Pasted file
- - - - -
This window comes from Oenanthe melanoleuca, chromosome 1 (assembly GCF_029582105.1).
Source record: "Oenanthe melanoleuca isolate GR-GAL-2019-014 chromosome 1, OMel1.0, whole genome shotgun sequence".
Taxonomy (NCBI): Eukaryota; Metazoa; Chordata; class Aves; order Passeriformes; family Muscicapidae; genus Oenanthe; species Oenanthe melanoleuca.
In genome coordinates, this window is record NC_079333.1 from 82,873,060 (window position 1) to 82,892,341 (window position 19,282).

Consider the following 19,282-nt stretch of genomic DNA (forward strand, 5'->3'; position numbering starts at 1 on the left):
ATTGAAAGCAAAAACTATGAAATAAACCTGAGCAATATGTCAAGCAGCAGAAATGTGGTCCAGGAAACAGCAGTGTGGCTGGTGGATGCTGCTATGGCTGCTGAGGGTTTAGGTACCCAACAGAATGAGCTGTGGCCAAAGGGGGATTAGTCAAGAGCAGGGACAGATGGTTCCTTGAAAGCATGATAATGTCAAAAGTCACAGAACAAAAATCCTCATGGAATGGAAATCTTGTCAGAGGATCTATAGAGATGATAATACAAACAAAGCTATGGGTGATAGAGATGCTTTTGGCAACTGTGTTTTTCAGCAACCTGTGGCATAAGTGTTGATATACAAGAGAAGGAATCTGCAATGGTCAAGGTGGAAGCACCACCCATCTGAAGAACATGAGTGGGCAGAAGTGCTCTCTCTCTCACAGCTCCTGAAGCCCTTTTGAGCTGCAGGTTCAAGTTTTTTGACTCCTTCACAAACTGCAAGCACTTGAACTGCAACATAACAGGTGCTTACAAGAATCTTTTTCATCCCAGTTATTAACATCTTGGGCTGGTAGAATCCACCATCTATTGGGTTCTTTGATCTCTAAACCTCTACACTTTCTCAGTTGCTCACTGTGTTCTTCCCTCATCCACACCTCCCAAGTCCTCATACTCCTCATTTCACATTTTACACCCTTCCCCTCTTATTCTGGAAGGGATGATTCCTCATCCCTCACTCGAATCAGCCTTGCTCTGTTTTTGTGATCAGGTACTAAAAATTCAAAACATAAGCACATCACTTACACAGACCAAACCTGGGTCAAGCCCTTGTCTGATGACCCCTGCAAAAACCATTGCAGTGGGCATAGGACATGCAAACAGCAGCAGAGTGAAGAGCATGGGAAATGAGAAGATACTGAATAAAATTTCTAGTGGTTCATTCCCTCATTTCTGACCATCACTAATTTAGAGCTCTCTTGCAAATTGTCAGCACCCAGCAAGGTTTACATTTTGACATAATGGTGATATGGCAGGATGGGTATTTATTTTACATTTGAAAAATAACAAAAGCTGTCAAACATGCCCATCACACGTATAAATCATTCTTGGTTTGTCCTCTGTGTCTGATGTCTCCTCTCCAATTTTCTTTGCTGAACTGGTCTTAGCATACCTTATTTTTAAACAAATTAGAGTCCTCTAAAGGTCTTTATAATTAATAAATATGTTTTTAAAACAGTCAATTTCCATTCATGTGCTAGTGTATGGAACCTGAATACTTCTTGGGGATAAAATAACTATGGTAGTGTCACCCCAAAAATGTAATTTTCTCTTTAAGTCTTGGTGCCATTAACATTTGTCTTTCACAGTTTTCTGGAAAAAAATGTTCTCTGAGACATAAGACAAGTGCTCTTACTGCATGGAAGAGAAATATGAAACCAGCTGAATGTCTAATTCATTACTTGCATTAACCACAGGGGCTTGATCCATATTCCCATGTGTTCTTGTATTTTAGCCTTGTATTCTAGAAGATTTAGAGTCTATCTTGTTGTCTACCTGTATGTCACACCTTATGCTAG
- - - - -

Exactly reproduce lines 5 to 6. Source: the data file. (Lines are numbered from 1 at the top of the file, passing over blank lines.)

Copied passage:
Consider the following 19,282-nt stretch of genomic DNA (forward strand, 5'->3'; position numbering starts at 1 on the left):
ATTGAAAGCAAAAACTATGAAATAAACCTGAGCAATATGTCAAGCAGCAGAAATGTGGTCCAGGAAACAGCAGTGTGGCTGGTGGATGCTGCTATGGCTGCTGAGGGTTTAGGTACCCAACAGAATGAGCTGTGGCCAAAGGGGGATTAGTCAAGAGCAGGGACAGATGGTTCCTTGAAAGCATGATAATGTCAAAAGTCACAGAACAAAAATCCTCATGGAATGGAAATCTTGTCAGAGGATCTATAGAGATGATAATACAAACAAAGCTATGGGTGATAGAGATGCTTTTGGCAACTGTGTTTTTCAGCAACCTGTGGCATAAGTGTTGATATACAAGAGAAGGAATCTGCAATGGTCAAGGTGGAAGCACCACCCATCTGAAGAACATGAGTGGGCAGAAGTGCTCTCTCTCTCACAGCTCCTGAAGCCCTTTTGAGCTGCAGGTTCAAGTTTTTTGACTCCTTCACAAACTGCAAGCACTTGAACTGCAACATAACAGGTGCTTACAAGAATCTTTTTCATCCCAGTTATTAACATCTTGGGCTGGTAGAATCCACCATCTATTGGGTTCTTTGATCTCTAAACCTCTACACTTTCTCAGTTGCTCACTGTGTTCTTCCCTCATCCACACCTCCCAAGTCCTCATACTCCTCATTTCACATTTTACACCCTTCCCCTCTTATTCTGGAAGGGATGATTCCTCATCCCTCACTCGAATCAGCCTTGCTCTGTTTTTGTGATCAGGTACTAAAAATTCAAAACATAAGCACATCACTTACACAGACCAAACCTGGGTCAAGCCCTTGTCTGATGACCCCTGCAAAAACCATTGCAGTGGGCATAGGACATGCAAACAGCAGCAGAGTGAAGAGCATGGGAAATGAGAAGATACTGAATAAAATTTCTAGTGGTTCATTCCCTCATTTCTGACCATCACTAATTTAGAGCTCTCTTGCAAATTGTCAGCACCCAGCAAGGTTTACATTTTGACATAATGGTGATATGGCAGGATGGGTATTTATTTTACATTTGAAAAATAACAAAAGCTGTCAAACATGCCCATCACACGTATAAATCATTCTTGGTTTGTCCTCTGTGTCTGATGTCTCCTCTCCAATTTTCTTTGCTGAACTGGTCTTAGCATACCTTATTTTTAAACAAATTAGAGTCCTCTAAAGGTCTTTATAATTAATAAATATGTTTTTAAAACAGTCAATTTCCATTCATGTGCTAGTGTATGGAACCTGAATACTTCTTGGGGATAAAATAACTATGGTAGTGTCACCCCAAAAATGTAATTTTCTCTTTAAGTCTTGGTGCCATTAACATTTGTCTTTCACAGTTTTCTGGAAAAAAATGTTCTCTGAGACATAAGACAAGTGCTCTTACTGCATGGAAGAGAAATATGAAACCAGCTGAATGTCTAATTCATTACTTGCATTAACCACAGGGGCTTGATCCATATTCCCATGTGTTCTTGTATTTTAGCCTTGTATTCTAGAAGATTTAGAGTCTATCTTGTTGTCTACCTGTATGTCACACCTTATGCTAG